It’s not always perfect, but it’s always fun
February 6, 2019 / by Claire Underwood
Give members of the Mason Improv Association a word—any word—and watch what happens.
For George Mason University senior communication major Morgan Smalley, doing improv is about more than creating something out of almost nothing. It has given her more confidence in the classroom.
“One thing that improv has helped me with when it comes to schoolwork is getting the courage to just start,” said Smalley, who is also president of the Mason Improv Association. “Often with essay writing, it can be difficult to get that first sentence on paper. It feels like it has to be perfect. Improv has helped me accept that perfectionism is not always the way to go.”
Though listed as a student organization under the School of Theater, Mason Improv is not just for actors or theater majors. With weekly practices and monthly shows, the organization is open to any student who wants to learn something new or just have fun, though the performance team is created through tryouts.
At the start of each show, a cast member asks the audience for a word, any word, to be used as the topic for a skit created on the spot.
At a recent show, “knight,” “penguin,” “glitter” and “slime” were some of the many suggestions. Using “slime” as the opening theme, two cast members immediately got busy “creating” their own slime recipes, and soon the whole cast joined in.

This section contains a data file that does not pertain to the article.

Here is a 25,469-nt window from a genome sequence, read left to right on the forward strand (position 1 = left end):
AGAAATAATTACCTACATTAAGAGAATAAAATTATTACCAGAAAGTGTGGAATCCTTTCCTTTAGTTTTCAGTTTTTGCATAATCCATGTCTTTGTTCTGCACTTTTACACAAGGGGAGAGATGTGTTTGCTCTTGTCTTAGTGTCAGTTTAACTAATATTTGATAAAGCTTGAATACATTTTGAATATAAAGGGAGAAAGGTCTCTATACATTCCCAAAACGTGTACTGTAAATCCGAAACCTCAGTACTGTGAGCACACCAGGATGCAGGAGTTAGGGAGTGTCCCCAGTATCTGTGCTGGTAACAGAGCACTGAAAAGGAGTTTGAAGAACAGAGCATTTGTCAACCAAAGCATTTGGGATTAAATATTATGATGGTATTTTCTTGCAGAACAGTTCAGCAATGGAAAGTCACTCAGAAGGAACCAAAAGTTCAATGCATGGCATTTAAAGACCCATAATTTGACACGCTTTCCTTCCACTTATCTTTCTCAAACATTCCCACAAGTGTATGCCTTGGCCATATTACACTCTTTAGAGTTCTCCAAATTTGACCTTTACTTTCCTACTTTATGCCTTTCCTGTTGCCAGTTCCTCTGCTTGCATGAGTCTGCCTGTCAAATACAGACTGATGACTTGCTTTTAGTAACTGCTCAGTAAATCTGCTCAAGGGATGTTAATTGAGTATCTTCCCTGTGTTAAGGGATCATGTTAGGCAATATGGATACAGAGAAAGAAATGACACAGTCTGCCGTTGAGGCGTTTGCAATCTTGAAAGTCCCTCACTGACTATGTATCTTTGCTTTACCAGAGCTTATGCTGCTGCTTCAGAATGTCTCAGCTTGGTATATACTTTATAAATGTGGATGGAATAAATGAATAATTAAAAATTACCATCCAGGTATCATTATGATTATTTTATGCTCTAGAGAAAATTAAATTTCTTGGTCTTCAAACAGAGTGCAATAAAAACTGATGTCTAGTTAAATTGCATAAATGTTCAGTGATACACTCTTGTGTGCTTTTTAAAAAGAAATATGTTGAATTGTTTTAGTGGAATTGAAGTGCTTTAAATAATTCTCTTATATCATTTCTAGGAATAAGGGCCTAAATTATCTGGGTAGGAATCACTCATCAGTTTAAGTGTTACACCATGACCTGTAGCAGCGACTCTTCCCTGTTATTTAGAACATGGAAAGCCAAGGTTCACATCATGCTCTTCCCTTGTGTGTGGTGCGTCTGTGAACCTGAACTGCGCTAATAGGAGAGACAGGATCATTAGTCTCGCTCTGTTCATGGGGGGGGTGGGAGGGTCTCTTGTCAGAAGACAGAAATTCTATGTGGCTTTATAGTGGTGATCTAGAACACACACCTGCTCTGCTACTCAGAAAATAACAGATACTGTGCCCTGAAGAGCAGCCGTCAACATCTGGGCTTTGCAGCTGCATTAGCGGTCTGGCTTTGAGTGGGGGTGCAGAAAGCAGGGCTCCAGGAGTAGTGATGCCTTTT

Cast members also surprised the audience by switching up gender roles, assigning female cast members to be male characters, and vice versa. Because there is no organized script, each of 10 cast members has an equal chance to jump into the act. Given the hectic nature of performing on the spot, not every scene works, but the shows are fast-paced and exciting.
“Our major goal this year is to become confident on stage and to support each other no matter what the circumstances of the scene are,” Smalley said.
Every Sunday for two-and-a-half hours, Mason Improv holds practices where cast members improve acting skills and get to know each other better. That familiarity is important when they must think quickly and play off each other’s roles during performances, Smalley said.
“So, we generally start our rehearsals by talking about our days and connecting as human beings,” she said.
After that, “we’re creating characters continuously for two-and-a-half hours,” said sophomore theater major Tylor Goshorn. “Students who are in [Mason Improv] become hyper creative, in my opinion.”
There is also a social aspect to the organization.
“People who I have met through [Mason Improv] have become my closest friends since coming to college,” Smalley said. “I’ve found a network of people I know I can rely on.”